Yukon court bans camping for the homeless
Order aimed at squatter makes camping illegal without a fixed Yukon address
Yukon lands officials have won a court order aimed at a problem squatter in the Whitehorse area.
The Yukon Supreme Court order targets a man and his daughter camping at Scout Lake. But authorities hope it will discourage others from copying his tactics.
Over the last three years, Piotr Kijewski, 50, and his teenage daughter have been living at a variety of bush camps around Whitehorse.
He calls it camping but government lands authorities consider them squatters, as they are illegally occupying crown land. Every time he's evicted, Kijewski just moves his camp.
Lands Director Colin McDowell says the order makes camping illegal if you don't have a fixed Yukon address.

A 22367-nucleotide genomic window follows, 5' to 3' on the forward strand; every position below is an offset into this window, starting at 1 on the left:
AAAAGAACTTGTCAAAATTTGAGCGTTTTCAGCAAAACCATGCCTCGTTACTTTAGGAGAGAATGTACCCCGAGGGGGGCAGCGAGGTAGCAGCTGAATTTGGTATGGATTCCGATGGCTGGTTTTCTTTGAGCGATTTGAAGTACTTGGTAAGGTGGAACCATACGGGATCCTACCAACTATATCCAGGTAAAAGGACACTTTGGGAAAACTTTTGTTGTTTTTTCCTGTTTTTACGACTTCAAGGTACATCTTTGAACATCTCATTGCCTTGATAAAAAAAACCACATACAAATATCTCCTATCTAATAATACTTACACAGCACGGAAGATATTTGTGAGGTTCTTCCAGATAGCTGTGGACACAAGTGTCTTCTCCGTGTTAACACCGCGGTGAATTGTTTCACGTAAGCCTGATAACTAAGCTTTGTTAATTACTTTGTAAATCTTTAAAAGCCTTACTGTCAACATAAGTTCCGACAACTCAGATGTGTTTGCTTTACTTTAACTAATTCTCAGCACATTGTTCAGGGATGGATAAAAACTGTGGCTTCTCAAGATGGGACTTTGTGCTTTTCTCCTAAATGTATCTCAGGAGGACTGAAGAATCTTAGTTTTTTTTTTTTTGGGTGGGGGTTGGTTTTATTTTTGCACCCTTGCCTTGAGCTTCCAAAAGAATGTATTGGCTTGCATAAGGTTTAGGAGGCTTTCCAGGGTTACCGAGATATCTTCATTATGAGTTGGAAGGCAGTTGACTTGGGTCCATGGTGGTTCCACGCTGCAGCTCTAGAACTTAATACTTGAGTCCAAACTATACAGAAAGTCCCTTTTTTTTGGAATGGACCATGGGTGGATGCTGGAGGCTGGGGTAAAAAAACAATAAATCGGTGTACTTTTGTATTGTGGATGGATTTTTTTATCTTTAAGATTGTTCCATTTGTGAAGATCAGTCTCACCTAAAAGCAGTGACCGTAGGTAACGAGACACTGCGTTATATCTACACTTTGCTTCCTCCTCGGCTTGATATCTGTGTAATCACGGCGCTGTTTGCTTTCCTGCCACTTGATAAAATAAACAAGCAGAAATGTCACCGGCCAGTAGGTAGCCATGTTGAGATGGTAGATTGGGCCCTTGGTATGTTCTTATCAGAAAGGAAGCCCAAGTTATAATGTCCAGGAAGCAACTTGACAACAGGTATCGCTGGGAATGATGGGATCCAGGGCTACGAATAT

Any person not having a permanent residence in the Yukon is unable to set up a tent camp or trailer on territorial lands and use that shelter as a place of residence, and that's the emphasis on the place of residence," says McDowell.
He says the order will not affect camping rights of Yukon residents or tourists.
Additional orders bar Kijewski from returning to his last campsite at Scout Lake, or any other crown land in the territory.
Lands officials believe he is currently living with friends in Whitehorse. He told authorities he moved closer to town this winter so his daughter would have better access to school buses.